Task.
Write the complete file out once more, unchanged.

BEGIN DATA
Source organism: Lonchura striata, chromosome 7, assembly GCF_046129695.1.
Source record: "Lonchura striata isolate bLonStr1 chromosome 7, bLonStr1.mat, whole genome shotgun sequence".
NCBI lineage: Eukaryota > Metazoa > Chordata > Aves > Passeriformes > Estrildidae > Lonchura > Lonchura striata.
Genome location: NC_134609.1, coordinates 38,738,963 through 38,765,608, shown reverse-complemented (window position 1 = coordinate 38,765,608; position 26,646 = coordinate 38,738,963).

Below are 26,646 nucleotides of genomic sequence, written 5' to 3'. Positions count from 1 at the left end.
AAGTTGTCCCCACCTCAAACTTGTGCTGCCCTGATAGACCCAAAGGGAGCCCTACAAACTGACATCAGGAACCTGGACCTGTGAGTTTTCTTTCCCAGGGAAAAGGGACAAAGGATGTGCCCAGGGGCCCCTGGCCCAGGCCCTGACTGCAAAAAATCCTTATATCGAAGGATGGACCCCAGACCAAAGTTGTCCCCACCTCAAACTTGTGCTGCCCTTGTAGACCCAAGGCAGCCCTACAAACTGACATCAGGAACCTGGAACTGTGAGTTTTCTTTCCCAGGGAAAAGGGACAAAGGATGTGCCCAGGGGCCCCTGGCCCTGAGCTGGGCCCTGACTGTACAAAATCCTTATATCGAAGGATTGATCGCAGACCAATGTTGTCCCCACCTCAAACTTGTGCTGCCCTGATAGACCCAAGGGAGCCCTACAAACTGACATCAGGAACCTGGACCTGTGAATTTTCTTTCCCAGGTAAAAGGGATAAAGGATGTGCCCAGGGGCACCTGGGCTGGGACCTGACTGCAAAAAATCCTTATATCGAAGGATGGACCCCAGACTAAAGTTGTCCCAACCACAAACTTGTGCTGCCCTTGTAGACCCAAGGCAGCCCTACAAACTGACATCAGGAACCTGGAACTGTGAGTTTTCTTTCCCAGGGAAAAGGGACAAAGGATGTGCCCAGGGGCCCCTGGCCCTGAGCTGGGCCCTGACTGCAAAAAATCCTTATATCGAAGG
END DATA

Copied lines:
Source organism: Lonchura striata, chromosome 7, assembly GCF_046129695.1.
Source record: "Lonchura striata isolate bLonStr1 chromosome 7, bLonStr1.mat, whole genome shotgun sequence".
NCBI lineage: Eukaryota > Metazoa > Chordata > Aves > Passeriformes > Estrildidae > Lonchura > Lonchura striata.
Genome location: NC_134609.1, coordinates 38,738,963 through 38,765,608, shown reverse-complemented (window position 1 = coordinate 38,765,608; position 26,646 = coordinate 38,738,963).

Below are 26,646 nucleotides of genomic sequence, written 5' to 3'. Positions count from 1 at the left end.
AAGTTGTCCCCACCTCAAACTTGTGCTGCCCTGATAGACCCAAAGGGAGCCCTACAAACTGACATCAGGAACCTGGACCTGTGAGTTTTCTTTCCCAGGGAAAAGGGACAAAGGATGTGCCCAGGGGCCCCTGGCCCAGGCCCTGACTGCAAAAAATCCTTATATCGAAGGATGGACCCCAGACCAAAGTTGTCCCCACCTCAAACTTGTGCTGCCCTTGTAGACCCAAGGCAGCCCTACAAACTGACATCAGGAACCTGGAACTGTGAGTTTTCTTTCCCAGGGAAAAGGGACAAAGGATGTGCCCAGGGGCCCCTGGCCCTGAGCTGGGCCCTGACTGTACAAAATCCTTATATCGAAGGATTGATCGCAGACCAATGTTGTCCCCACCTCAAACTTGTGCTGCCCTGATAGACCCAAGGGAGCCCTACAAACTGACATCAGGAACCTGGACCTGTGAATTTTCTTTCCCAGGTAAAAGGGATAAAGGATGTGCCCAGGGGCACCTGGGCTGGGACCTGACTGCAAAAAATCCTTATATCGAAGGATGGACCCCAGACTAAAGTTGTCCCAACCACAAACTTGTGCTGCCCTTGTAGACCCAAGGCAGCCCTACAAACTGACATCAGGAACCTGGAACTGTGAGTTTTCTTTCCCAGGGAAAAGGGACAAAGGATGTGCCCAGGGGCCCCTGGCCCTGAGCTGGGCCCTGACTGCAAAAAATCCTTATATCGAAGG